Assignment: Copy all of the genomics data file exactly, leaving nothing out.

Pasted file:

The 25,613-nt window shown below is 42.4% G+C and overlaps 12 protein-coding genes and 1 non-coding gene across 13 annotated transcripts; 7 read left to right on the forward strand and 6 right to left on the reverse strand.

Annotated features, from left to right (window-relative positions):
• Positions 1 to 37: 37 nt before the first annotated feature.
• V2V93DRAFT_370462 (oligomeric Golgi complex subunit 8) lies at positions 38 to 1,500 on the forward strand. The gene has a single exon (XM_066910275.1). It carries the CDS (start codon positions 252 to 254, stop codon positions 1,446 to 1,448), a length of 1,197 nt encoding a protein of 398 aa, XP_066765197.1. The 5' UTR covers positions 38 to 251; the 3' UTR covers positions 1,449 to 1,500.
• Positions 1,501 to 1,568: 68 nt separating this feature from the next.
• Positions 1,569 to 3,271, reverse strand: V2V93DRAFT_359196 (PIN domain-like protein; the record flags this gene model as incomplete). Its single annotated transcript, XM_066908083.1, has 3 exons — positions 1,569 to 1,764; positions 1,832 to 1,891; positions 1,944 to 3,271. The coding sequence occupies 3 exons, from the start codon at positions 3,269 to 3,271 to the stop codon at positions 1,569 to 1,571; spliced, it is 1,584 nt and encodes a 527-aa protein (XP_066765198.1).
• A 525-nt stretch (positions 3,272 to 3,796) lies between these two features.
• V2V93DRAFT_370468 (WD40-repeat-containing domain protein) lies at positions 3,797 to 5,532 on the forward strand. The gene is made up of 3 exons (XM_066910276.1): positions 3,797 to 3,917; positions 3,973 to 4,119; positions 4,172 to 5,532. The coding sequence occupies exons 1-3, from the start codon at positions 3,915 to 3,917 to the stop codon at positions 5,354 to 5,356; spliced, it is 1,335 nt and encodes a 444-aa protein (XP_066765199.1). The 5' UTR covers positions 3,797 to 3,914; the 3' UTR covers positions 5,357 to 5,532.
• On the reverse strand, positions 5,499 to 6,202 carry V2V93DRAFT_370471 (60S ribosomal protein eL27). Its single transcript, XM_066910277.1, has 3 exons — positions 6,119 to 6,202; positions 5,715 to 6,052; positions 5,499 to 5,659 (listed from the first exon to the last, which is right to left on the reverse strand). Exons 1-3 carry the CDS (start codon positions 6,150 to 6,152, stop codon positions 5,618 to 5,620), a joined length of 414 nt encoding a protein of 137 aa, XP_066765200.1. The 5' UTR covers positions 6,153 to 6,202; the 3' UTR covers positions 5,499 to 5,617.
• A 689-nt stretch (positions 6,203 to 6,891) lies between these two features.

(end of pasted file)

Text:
The 25,613-nt window shown below is 42.4% G+C and overlaps 12 protein-coding genes and 1 non-coding gene across 13 annotated transcripts; 7 read left to right on the forward strand and 6 right to left on the reverse strand.

Annotated features, from left to right (window-relative positions):
• Positions 1 to 37: 37 nt before the first annotated feature.
• V2V93DRAFT_370462 (oligomeric Golgi complex subunit 8) lies at positions 38 to 1,500 on the forward strand. The gene has a single exon (XM_066910275.1). It carries the CDS (start codon positions 252 to 254, stop codon positions 1,446 to 1,448), a length of 1,197 nt encoding a protein of 398 aa, XP_066765197.1. The 5' UTR covers positions 38 to 251; the 3' UTR covers positions 1,449 to 1,500.
• Positions 1,501 to 1,568: 68 nt separating this feature from the next.
• Positions 1,569 to 3,271, reverse strand: V2V93DRAFT_359196 (PIN domain-like protein; the record flags this gene model as incomplete). Its single annotated transcript, XM_066908083.1, has 3 exons — positions 1,569 to 1,764; positions 1,832 to 1,891; positions 1,944 to 3,271. The coding sequence occupies 3 exons, from the start codon at positions 3,269 to 3,271 to the stop codon at positions 1,569 to 1,571; spliced, it is 1,584 nt and encodes a 527-aa protein (XP_066765198.1).
• A 525-nt stretch (positions 3,272 to 3,796) lies between these two features.
• V2V93DRAFT_370468 (WD40-repeat-containing domain protein) lies at positions 3,797 to 5,532 on the forward strand. The gene is made up of 3 exons (XM_066910276.1): positions 3,797 to 3,917; positions 3,973 to 4,119; positions 4,172 to 5,532. The coding sequence occupies exons 1-3, from the start codon at positions 3,915 to 3,917 to the stop codon at positions 5,354 to 5,356; spliced, it is 1,335 nt and encodes a 444-aa protein (XP_066765199.1). The 5' UTR covers positions 3,797 to 3,914; the 3' UTR covers positions 5,357 to 5,532.
• On the reverse strand, positions 5,499 to 6,202 carry V2V93DRAFT_370471 (60S ribosomal protein eL27). Its single transcript, XM_066910277.1, has 3 exons — positions 6,119 to 6,202; positions 5,715 to 6,052; positions 5,499 to 5,659 (listed from the first exon to the last, which is right to left on the reverse strand). Exons 1-3 carry the CDS (start codon positions 6,150 to 6,152, stop codon positions 5,618 to 5,620), a joined length of 414 nt encoding a protein of 137 aa, XP_066765200.1. The 5' UTR covers positions 6,153 to 6,202; the 3' UTR covers positions 5,499 to 5,617.
• A 689-nt stretch (positions 6,203 to 6,891) lies between these two features.